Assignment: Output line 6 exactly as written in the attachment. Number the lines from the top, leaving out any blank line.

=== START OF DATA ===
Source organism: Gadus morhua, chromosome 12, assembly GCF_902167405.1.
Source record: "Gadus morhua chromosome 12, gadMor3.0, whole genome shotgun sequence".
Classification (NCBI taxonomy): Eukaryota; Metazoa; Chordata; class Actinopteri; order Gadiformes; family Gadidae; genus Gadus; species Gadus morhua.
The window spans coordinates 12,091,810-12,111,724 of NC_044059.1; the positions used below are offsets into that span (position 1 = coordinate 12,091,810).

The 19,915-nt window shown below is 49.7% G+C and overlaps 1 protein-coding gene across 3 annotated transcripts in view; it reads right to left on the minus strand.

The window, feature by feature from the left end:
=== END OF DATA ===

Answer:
The window, feature by feature from the left end: